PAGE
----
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Last fall, President Barack Obama signed the Protecting Affordable Coverage for Employees Act (PACE), which preserved the historical definition of small employer to mean an employer that employs 1 to 50 employees. Prior to this newly signed legislation, the Patient Protection and Affordable Care Act (ACA) was set to expand the definition of a small employer to include companies with 51 to 100 employees (mid-size segment) beginning January 1, 2016.

If not for PACE, the mid-size segment would have become subject to the ACA provisions that impact small employers. Included in these provisions is a mandate that requires coverage for essential health benefits (not to be confused with minimum essential coverage, which the ACA requires of applicable large employers) and a requirement that small group plans provide coverage levels that equate to specific actuarial values. The original intent of expanding the definition of small group plans was to lower premium costs and to increase mandated benefits to a larger portion of the population.

The lower cost theory was based on the premise that broadening the risk pool of covered individuals within the small group market would spread the costs over a larger population, thereby reducing premiums to all. However, after further scrutiny and comments, there was concern that the expanded definition would actually increase premium costs to the mid-size segment because they would now be subject to community rating insurance standards. This shift to small group plans might also encourage mid-size groups to leave the fully-insured market by self-insuring – a move that could actually negate the intended benefits of the expanded definition.

Another issue with the ACA’s expanded definition of small group plans was that it would have resulted in a double standard for the mid-size segment. Not only would they be subject to the small group coverage requirements, but they would also be subject to the large employer mandate because they would meet the ACA’s definition of an applicable large employer.

Note: Although this bill preserves the traditional definition of a small employer, it does allow states to expand the definition to include organizations with 51 to 100 employees, if so desired.

By Vicki Randall
Originally published by www.ubabenefits.com

CMS Provides Clarity on PACE Act Implications for States | Ohio Employee Health Benefits

Categories: PACE
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By Danielle Capilla, Chief Compliance Officer at United Benefit Advisors

The Providing Affordable Coverage for Employees (PACE) Act amended the Patient Protection and Affordable Care Act (ACA) and redefined small employers as those with 50 or fewer employees; it also gives states the option to Small business employeesexpand the definition to include employers with up to 100 employees (or, practically speaking, those with 51 to 100 employees, also called “mid-size employers”). Prior to the ACA, all states defined small employers as those with 1 to 50 or 2 to 50 employees; however, many have passed legislation redefining the group size up to 100 employees beginning in 2016. States are now in the process of determining what they define as “small employer.”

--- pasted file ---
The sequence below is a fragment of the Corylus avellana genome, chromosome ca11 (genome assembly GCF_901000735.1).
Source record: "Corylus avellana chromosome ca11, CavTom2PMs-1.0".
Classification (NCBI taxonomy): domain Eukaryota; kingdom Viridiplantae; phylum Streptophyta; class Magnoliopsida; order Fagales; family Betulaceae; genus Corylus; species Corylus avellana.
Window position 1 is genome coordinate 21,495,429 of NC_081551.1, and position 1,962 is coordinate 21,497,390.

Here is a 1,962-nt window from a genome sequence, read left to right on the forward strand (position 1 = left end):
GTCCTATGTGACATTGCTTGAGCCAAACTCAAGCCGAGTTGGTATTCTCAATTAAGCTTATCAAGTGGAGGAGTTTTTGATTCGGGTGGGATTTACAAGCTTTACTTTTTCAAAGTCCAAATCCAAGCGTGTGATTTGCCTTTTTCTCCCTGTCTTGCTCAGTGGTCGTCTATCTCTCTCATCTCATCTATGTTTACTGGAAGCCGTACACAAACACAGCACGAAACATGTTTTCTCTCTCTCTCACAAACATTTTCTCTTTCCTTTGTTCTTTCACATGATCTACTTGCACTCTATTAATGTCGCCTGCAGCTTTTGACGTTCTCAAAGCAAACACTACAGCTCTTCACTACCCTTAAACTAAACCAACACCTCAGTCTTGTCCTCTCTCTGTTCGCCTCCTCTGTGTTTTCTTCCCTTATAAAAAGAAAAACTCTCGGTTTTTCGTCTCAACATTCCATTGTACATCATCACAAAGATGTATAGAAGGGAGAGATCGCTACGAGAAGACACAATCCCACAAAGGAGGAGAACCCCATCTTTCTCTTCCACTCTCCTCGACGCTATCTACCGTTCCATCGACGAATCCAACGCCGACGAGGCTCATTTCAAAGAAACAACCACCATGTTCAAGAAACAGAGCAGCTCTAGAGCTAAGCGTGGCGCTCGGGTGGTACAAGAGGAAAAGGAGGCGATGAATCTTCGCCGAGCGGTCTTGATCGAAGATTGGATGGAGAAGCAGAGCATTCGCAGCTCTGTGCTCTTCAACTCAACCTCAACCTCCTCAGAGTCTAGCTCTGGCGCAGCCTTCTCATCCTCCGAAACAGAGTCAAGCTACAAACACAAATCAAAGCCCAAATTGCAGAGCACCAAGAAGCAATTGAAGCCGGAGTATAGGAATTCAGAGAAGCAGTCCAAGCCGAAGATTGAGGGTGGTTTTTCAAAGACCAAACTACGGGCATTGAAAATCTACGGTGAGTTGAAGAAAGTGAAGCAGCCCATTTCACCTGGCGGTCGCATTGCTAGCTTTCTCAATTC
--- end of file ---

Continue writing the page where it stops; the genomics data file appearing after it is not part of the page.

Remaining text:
The Centers for Medicare & Medicaid Services (CMS), in response to the PACE Act, issued an FAQ on the impact of the PACE Act on small group expansion. CMS clarified that states that choose to expand the definition up to 100 employees beginning January 1, 2016, were required to notify CMS of the decision by October 1, 2015. States with other effective dates should notify CMS of the decisions as soon as is practical. A state’s definition is legally binding on health insurance issuers.

Regarding rate filings by the carriers, the FAQ stated that states with a state-based Small Business Health Options Program (SHOP) that do not rely on the federal platform have the discretion, consistent with state law and regulations, to allow resubmission of small group coverage rate filings, including changes to rates for the first quarter of 2016. Technical constraints will prohibit carriers to change rate filings for the first quarter in states that utilize a federally-facilitated (FF) SHOP or a state-based SHOP using the federal platform. Rates may be adjusted effective April 1, 2016.

On November 1, 2015, the beginning of open enrollment for 2016 coverage, all FF-SHOP eligibility screens on HealthCare.gov will ask employers if they have 1 to 50 employees for purposes of SHOP eligibility. CMS is working to update these screens as quickly as possible in applicable states.

The PACE Act will not affect counting methodologies used by SHOPs in relation to employer shared responsibility, medical loss ratio (MLR) calculations, risk adjustment or risk corridors. The definition of a small employer for purposes of MLR, risk corridors, and risk adjustment will follow the state definition. Reporting for those programs during a transition in the state definition of small employer in the applicable reporting year should align with the policy issued to the employer, regardless of actual employer size.

 

For more information on the PACE Act, download UBA’s ACA Advisor, “PACE Act Passes House, Senate.”

For comprehensive benchmarking information on health care costs among employers with 51 to 100 employees—including the rate outlook now that PACE has passed and community rating may be avoided for these groups—download UBA’s 2015 Health Plan Survey Executive Summary.

 

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